CHICAGO -- From protest rallies to lobbying campaigns to newspaper ads, Arthur Andersen LLP and its 28,000 U.S. employees are fighting back with their firm's survival on the line and once-sterling reputation now the butt of jokes.
The new feistiness was on full display Wednesday when hundreds of employees clad in black-and-orange T-shirts declaring "I am Arthur Andersen" protested boisterously outside the Houston courthouse where the firm pleaded innocent to obstruction of justice charges.
Similar rallies are scheduled for Thursday in Philadelphia and on the steps of the U.S. Capitol in Washington, which Andersen employees nationwide have been bombarding this week with letters, e-mails and phone calls. Other Andersen protests are being organized in Chicago and elsewhere.
The show of anger and pride comes with executives urging employees -- until now largely silent through Andersen's travails -- in internal company e-mails to express their rage about the indictment to their congressmen and the Justice Department.
The company also took out full-page advertisements in leading newspapers Wednesday, headlined "Why we're fighting back." It called the government's action "a tragically wrong indictment of our whole firm" and "a political broadside rather than a focus on the facts."
Andersen officials insisted the employees' efforts are not so much directed from above as tapping into frustrations shared throughout the 89-year-old firm, whose name has crumbled almost overnight as a result of its role as auditor for bankrupt Enron Corp.
"This is less the firm's strategy than a grass-roots expression of innocent people's feelings about being unfairly tarred by the actions of a few," said spokesman Patrick Dorton.
Marc Andersen, a partner in Andersen's Vienna, Va., office who is organizing the Capitol rally, agreed.
"Our emphasis is on putting a face and a name and a voice on Andersen," he said.
"What happened in Houston is not representative of who we are as a firm and we're not going to stand for it," he said.
Accounting industry experts voiced doubts about whether the campaign can work, particularly with the exodus of blue-chip clients growing daily. BB&T Corp., one of the nation's largest consumer banks, defected Thursday, a day after Houston energy company Dynegy Corp. did so. Both replaced Andersen with PricewaterhouseCoopers.
'The P.R. game'
Edward Ketz, associate professor of accounting at Pennsylvania State University, called it "a last desperate effort in the P.R. game" to get Congress to step in and keep Andersen from going out of business.
"I think the story of Enron has resonated basically to the bone for so many Americans that they want justice done," Ketz said. "Rightly or wrongly they are looking at Andersen in part for that justice because Andersen obviously had an audit failure here in approving things that shouldn't have been done."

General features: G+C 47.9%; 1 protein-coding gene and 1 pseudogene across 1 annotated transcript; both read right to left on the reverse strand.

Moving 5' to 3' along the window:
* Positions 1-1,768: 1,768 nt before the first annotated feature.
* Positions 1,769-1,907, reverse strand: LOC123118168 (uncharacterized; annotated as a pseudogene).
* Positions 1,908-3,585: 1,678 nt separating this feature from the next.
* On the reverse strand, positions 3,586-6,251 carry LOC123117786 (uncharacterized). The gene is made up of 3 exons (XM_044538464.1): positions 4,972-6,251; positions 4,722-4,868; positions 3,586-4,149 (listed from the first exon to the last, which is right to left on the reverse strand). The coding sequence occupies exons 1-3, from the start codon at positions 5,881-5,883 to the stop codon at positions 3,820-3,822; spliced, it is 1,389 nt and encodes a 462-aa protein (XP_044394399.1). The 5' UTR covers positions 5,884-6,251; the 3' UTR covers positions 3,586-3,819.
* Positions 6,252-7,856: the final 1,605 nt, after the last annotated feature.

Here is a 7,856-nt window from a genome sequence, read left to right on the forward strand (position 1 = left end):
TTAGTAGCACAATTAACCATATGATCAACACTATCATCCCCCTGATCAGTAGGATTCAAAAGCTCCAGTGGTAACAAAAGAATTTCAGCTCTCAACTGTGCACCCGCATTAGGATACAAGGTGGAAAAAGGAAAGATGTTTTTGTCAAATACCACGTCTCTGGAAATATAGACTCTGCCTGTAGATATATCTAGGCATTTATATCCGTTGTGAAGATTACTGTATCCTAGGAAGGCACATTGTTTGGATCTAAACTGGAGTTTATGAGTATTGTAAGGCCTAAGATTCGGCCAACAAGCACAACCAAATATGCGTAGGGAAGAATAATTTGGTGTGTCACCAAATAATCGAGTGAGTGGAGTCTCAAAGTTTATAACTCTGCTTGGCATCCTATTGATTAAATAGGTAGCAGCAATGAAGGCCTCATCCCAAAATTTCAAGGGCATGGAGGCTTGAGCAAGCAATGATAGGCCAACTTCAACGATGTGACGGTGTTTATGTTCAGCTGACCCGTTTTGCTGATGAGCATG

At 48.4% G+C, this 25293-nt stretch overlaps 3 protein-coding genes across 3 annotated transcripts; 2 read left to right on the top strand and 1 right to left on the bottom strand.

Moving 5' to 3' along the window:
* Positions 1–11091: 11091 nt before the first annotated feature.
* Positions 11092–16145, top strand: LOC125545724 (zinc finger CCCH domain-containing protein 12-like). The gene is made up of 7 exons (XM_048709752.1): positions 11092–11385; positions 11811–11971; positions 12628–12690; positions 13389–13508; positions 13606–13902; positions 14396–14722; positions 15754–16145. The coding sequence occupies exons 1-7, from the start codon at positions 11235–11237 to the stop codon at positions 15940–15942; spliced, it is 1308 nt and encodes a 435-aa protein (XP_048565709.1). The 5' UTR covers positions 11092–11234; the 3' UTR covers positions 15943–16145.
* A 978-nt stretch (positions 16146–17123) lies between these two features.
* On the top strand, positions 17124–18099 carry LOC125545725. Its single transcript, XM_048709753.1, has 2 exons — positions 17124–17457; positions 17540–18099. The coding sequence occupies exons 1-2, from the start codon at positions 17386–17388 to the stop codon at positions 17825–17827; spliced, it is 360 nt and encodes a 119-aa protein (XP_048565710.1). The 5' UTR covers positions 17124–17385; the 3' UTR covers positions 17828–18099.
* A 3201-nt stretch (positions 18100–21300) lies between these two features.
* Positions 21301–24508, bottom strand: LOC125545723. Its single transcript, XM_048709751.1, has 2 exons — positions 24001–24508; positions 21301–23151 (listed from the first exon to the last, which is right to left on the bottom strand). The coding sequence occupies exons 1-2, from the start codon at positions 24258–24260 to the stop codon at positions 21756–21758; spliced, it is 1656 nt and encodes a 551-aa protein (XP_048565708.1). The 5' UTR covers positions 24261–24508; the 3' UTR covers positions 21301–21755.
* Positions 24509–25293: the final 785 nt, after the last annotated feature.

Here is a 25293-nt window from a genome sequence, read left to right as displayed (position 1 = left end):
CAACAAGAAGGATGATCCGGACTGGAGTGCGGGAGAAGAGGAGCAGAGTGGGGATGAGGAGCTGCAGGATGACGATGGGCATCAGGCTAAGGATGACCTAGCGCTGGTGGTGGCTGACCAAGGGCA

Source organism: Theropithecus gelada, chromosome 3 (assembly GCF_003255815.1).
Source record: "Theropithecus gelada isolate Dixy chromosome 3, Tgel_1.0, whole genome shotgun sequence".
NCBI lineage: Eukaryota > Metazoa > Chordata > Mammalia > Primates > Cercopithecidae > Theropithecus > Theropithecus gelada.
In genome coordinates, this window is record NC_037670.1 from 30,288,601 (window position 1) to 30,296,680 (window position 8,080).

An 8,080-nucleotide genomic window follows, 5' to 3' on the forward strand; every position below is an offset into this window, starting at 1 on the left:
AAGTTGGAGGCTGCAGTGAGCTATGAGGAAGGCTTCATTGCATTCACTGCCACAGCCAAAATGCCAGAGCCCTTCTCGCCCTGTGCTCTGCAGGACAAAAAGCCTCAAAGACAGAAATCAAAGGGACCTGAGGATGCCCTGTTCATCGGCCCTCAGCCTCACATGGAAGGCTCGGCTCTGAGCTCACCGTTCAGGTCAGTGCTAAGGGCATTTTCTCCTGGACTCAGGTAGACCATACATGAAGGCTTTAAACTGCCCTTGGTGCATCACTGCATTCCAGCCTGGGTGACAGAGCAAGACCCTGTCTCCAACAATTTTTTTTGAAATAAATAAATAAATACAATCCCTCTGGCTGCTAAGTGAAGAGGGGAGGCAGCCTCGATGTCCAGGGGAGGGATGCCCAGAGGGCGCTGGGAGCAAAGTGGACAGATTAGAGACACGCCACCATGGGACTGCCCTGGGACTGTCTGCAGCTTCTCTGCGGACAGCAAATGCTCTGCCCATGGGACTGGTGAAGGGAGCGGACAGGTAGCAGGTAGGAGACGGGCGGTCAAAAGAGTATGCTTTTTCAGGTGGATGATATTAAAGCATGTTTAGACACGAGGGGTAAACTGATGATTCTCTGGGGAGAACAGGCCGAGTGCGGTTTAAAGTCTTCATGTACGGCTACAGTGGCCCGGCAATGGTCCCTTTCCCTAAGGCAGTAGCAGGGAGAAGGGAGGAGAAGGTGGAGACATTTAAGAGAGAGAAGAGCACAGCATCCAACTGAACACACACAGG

University of Chicago accounting professor Roman Weil said Andersen's real challenge is to persuade clients to stick with it while the current situation plays out. "I have no idea how they'll do that," he said.
Employees are worried, too.
Katherine Dorn, a campus recruiter who works at Andersen's Chicago headquarters along with her fiance, said she feels not only angry and stunned by the speed of Andersen's unraveling, but afraid amid increasing talk of layoffs and collapse.
"There is a general feeling of shock and disbelief among so many of the employees who had nothing to do directly with the Enron audit or destruction of documents," said Dorn, 24, who has joined in the petition-signing and letter-writing campaign. "Every single person at this firm has a story to tell about how this has absolutely, if not destroyed their personal circumstances, altered them."
The Rev. Jesse Jackson, who already has gone to bat for Enron workers in their efforts to get severance pay, is now taking up the Andersen cause. After meeting with Andersen employees, Jackson said he would protest the indictment to the Justice Department and urged President Bush to protect Andersen workers if they lose their jobs.
"The Department of Justice has dealt with this manner arbitrarily and capriciously, rather than judiciously, and with this rush to judgment they are going to put thousands of people out of work," Jackson said.
"Those who shredded paper, they should be dealt with by the full weight of the law. I'm concerned about the lower-level employees," he said. "Their boat is capsizing and they have no more oars with which to row."